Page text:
taking the words of Jesus seriously

Epistemic closure is a recently defined philosophical term that describes someone who is so thoroughly encased in the echo chamber of their own ideology that they are completely immune to considering other viewpoints. The term is derived from the Greek word pistis which means faith or trust. When people live in epistemic closure, they are immune to integrity because they only trust people who already agree with their ideology. They scan potential sources of information for the presence of code words that indicate whether or not the speaker can be trusted as a member of their own ideological tribe. As a pastor communicating in our “post-truth” environment of ideological tribalism, I try to be very attuned to both the code words that make me trustworthy and those that instantaneously discredit everything I have to say.

Part of the reason that many people today live in epistemic closure is because we no longer have a Walter Cronkite or Tom Brokaw whom everybody trusts to give us the facts without taking sides. Objectivity is no longer considered a possibility; thus the world becomes “post-truth.” There are only ideologies that must be defended or deconstructed. There is only FOX and MSNBC; every other source of information is a more or less subtle version of one or the other. Underlying today’s anti-truthful world, Christianity paradoxically provides both the source of epistemic closure as well as the means by which people can transcend it.

There are two things about the way that Christianity defines itself that can contribute to the phenomenon of epistemic closure. First, Christianity is a religion of people who expected to be persecuted: “If the world hates you, keep in mind that it hated me first. If you belonged to the world, it would love you as its own. As it is, you do not belong to the world, but I have chosen you out of the world. That is why the world hates you” (John 15:18-19).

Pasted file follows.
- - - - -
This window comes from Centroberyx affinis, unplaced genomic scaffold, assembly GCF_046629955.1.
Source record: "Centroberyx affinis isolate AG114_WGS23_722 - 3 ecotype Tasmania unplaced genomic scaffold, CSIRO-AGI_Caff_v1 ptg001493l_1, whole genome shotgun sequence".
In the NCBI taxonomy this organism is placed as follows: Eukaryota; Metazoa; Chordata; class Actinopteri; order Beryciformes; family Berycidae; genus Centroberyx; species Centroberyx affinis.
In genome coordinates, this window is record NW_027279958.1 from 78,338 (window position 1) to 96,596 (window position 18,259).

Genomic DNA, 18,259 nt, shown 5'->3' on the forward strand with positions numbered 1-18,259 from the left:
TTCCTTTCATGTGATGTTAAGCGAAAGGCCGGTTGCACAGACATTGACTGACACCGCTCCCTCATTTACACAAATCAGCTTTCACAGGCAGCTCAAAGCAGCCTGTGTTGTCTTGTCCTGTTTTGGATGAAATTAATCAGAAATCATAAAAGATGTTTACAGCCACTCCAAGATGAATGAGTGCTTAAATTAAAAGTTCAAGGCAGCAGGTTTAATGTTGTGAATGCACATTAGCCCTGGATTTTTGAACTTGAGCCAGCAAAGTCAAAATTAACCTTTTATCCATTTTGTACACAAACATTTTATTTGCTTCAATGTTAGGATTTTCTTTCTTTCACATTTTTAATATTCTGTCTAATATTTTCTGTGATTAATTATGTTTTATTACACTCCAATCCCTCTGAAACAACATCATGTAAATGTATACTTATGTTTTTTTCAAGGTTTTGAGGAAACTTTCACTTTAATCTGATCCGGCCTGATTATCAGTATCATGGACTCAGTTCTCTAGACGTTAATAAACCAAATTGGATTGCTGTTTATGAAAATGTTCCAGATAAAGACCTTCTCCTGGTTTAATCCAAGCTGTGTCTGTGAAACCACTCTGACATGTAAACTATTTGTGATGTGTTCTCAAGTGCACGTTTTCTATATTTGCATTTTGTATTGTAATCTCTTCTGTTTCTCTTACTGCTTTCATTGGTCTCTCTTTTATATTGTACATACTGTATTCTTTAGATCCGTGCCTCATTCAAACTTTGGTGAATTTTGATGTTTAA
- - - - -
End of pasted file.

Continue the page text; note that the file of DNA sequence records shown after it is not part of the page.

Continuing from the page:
Second, Christianity is based upon a paradoxical wisdom that appears foolish to the wisdom of the world: “God chose the foolish things of the world to shame the wise; God chose the weak things of the world to shame the strong. God chose the lowly things of this world and the despised things—and the things that are not—to nullify the things that are, so that no one may boast before him” (1 Corinthians 1:27-29).

These two passages happen to be two of my favorites in the Bible. They are immensely empowering and comforting to people who actually suffer persecution (which is different than people who proclaim their own persecution as part of a political strategy). Christianity is without a question supposed to be a home for outsiders — people who are foolish, weak, and hated by the world. But we should not turn around and make these words of comfort into a prescription for anti-social behavior. These verses are not saying that discipleship is measured by the degree to which we strive to provoke the world’s hatred, like the Westboro Baptist Church that pickets soldiers’ funerals with their strange, awful signs.

It is easy to turn these words of comfort which are part of the legitimate core of Christianity into the justification for epistemic closure. If the world is supposed to hate us, then any criticism or ideological conflict we encounter is redefined as “persecution, ” which means that we don’t have to take it seriously. The world simply hates us; we don’t have to consider why. If Christian truth is supposed to be “foolishness” to the world, then the measure of how bold a person is in embracing Christian truth is how anti-intellectual that person is willing to be. When you think you are supposed to feel persecuted and foolish, it’s easy to embrace epistemic closure and immunize yourself against the possibility of considering other perspectives.